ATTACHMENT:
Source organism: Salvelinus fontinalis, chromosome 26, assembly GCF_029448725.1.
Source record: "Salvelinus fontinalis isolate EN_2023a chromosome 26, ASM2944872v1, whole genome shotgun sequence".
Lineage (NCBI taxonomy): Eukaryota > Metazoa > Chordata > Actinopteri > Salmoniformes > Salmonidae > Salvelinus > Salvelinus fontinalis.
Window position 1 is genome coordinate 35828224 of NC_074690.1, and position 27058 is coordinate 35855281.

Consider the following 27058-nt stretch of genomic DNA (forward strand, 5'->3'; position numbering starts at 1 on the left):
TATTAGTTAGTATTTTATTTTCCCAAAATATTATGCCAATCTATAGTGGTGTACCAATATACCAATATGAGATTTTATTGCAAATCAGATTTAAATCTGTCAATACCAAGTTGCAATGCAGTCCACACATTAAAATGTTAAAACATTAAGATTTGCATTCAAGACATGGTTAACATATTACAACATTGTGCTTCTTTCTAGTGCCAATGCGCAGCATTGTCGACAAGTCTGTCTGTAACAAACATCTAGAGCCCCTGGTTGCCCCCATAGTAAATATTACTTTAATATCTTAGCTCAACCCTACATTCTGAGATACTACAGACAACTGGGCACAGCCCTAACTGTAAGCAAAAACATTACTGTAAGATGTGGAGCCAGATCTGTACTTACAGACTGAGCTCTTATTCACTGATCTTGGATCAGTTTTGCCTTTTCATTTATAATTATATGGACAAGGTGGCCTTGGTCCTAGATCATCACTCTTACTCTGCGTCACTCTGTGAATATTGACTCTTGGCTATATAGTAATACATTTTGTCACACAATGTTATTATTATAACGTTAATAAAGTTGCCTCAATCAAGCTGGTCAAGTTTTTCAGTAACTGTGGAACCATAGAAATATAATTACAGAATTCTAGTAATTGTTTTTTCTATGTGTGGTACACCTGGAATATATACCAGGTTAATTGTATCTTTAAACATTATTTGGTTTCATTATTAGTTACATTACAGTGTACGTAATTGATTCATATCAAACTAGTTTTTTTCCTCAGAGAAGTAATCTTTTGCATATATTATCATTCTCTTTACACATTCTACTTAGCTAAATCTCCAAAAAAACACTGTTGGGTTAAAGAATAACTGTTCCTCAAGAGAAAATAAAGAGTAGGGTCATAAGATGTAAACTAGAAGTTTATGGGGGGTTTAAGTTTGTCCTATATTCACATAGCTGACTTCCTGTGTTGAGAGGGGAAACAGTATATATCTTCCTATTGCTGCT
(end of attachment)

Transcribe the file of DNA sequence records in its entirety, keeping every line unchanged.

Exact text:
Source organism: Salvelinus fontinalis, chromosome 26, assembly GCF_029448725.1.
Source record: "Salvelinus fontinalis isolate EN_2023a chromosome 26, ASM2944872v1, whole genome shotgun sequence".
Lineage (NCBI taxonomy): Eukaryota > Metazoa > Chordata > Actinopteri > Salmoniformes > Salmonidae > Salvelinus > Salvelinus fontinalis.
Window position 1 is genome coordinate 35828224 of NC_074690.1, and position 27058 is coordinate 35855281.

Consider the following 27058-nt stretch of genomic DNA (forward strand, 5'->3'; position numbering starts at 1 on the left):
TATTAGTTAGTATTTTATTTTCCCAAAATATTATGCCAATCTATAGTGGTGTACCAATATACCAATATGAGATTTTATTGCAAATCAGATTTAAATCTGTCAATACCAAGTTGCAATGCAGTCCACACATTAAAATGTTAAAACATTAAGATTTGCATTCAAGACATGGTTAACATATTACAACATTGTGCTTCTTTCTAGTGCCAATGCGCAGCATTGTCGACAAGTCTGTCTGTAACAAACATCTAGAGCCCCTGGTTGCCCCCATAGTAAATATTACTTTAATATCTTAGCTCAACCCTACATTCTGAGATACTACAGACAACTGGGCACAGCCCTAACTGTAAGCAAAAACATTACTGTAAGATGTGGAGCCAGATCTGTACTTACAGACTGAGCTCTTATTCACTGATCTTGGATCAGTTTTGCCTTTTCATTTATAATTATATGGACAAGGTGGCCTTGGTCCTAGATCATCACTCTTACTCTGCGTCACTCTGTGAATATTGACTCTTGGCTATATAGTAATACATTTTGTCACACAATGTTATTATTATAACGTTAATAAAGTTGCCTCAATCAAGCTGGTCAAGTTTTTCAGTAACTGTGGAACCATAGAAATATAATTACAGAATTCTAGTAATTGTTTTTTCTATGTGTGGTACACCTGGAATATATACCAGGTTAATTGTATCTTTAAACATTATTTGGTTTCATTATTAGTTACATTACAGTGTACGTAATTGATTCATATCAAACTAGTTTTTTTCCTCAGAGAAGTAATCTTTTGCATATATTATCATTCTCTTTACACATTCTACTTAGCTAAATCTCCAAAAAAACACTGTTGGGTTAAAGAATAACTGTTCCTCAAGAGAAAATAAAGAGTAGGGTCATAAGATGTAAACTAGAAGTTTATGGGGGGTTTAAGTTTGTCCTATATTCACATAGCTGACTTCCTGTGTTGAGAGGGGAAACAGTATATATCTTCCTATTGCTGCT